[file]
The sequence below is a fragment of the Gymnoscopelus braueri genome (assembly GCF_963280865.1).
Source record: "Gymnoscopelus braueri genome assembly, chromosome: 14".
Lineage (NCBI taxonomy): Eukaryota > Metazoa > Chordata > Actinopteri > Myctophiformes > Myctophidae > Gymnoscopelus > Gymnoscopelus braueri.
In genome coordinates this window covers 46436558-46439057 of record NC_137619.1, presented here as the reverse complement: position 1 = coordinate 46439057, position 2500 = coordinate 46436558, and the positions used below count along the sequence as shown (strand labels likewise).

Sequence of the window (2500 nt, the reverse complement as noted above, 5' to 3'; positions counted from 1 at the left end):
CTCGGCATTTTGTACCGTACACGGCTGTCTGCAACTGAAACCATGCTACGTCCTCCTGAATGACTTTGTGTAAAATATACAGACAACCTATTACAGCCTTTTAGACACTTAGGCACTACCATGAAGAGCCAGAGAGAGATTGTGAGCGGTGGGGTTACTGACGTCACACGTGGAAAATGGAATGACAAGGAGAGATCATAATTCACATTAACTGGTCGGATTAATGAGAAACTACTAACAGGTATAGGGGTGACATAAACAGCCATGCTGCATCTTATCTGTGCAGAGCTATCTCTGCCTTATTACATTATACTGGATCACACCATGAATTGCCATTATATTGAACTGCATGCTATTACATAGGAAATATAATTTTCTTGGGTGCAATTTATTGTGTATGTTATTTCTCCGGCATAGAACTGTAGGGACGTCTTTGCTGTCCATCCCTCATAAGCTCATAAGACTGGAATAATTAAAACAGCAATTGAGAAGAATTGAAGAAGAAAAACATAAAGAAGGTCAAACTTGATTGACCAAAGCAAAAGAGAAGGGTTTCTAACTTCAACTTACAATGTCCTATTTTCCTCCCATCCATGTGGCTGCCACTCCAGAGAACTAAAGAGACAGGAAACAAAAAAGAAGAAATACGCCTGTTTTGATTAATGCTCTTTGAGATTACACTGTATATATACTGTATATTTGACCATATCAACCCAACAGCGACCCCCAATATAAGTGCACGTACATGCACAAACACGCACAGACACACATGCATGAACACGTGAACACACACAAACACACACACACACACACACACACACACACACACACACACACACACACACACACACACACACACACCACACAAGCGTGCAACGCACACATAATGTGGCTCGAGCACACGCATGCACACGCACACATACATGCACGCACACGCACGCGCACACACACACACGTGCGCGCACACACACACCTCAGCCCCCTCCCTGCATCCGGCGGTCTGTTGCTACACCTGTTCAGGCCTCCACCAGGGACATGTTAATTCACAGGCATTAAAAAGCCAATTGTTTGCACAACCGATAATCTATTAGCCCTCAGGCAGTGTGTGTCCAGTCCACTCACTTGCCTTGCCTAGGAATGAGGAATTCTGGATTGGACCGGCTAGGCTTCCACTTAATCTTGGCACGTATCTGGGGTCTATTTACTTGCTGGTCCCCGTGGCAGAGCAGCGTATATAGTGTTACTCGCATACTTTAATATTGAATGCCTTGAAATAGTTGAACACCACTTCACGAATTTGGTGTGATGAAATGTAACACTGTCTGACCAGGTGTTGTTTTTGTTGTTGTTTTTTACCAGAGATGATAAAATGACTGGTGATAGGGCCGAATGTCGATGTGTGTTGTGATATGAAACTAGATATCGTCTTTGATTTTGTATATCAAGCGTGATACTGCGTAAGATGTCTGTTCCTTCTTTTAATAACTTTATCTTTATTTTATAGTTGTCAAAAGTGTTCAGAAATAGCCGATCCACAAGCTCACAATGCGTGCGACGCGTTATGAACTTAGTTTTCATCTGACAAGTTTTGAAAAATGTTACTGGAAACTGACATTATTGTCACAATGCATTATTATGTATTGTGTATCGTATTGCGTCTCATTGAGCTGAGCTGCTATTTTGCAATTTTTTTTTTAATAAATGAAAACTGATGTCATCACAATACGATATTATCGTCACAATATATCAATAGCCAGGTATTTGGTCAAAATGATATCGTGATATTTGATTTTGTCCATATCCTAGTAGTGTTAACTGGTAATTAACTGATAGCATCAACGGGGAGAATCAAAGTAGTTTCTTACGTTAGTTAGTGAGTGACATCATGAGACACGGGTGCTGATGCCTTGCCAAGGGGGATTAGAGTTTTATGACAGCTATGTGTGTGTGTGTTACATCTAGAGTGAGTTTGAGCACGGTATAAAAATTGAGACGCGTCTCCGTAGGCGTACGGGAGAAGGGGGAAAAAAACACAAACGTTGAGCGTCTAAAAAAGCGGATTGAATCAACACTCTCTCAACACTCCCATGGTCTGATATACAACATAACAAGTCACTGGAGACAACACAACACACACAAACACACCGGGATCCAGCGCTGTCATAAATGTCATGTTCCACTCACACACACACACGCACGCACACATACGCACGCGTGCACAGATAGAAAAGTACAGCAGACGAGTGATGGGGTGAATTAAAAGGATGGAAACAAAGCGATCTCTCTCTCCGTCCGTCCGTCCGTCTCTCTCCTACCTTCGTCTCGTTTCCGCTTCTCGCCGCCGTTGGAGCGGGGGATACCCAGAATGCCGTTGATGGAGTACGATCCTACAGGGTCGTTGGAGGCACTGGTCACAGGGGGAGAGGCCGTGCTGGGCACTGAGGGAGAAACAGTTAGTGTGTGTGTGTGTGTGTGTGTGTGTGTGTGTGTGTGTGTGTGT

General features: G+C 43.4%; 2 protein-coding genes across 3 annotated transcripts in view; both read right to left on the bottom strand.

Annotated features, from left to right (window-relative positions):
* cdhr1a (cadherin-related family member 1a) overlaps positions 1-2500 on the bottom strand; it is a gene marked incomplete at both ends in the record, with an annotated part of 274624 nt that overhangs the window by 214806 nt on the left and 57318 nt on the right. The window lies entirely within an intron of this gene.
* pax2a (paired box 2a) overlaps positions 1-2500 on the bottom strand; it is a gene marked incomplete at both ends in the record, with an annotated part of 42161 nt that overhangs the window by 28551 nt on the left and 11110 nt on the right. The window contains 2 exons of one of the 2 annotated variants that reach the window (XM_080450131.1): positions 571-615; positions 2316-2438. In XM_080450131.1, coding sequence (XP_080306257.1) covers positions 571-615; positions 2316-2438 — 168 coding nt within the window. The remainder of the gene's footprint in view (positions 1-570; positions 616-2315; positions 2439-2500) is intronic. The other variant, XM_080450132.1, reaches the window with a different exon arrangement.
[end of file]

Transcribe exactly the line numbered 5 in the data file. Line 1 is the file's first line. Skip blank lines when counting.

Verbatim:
Sequence of the window (2500 nt, the reverse complement as noted above, 5' to 3'; positions counted from 1 at the left end):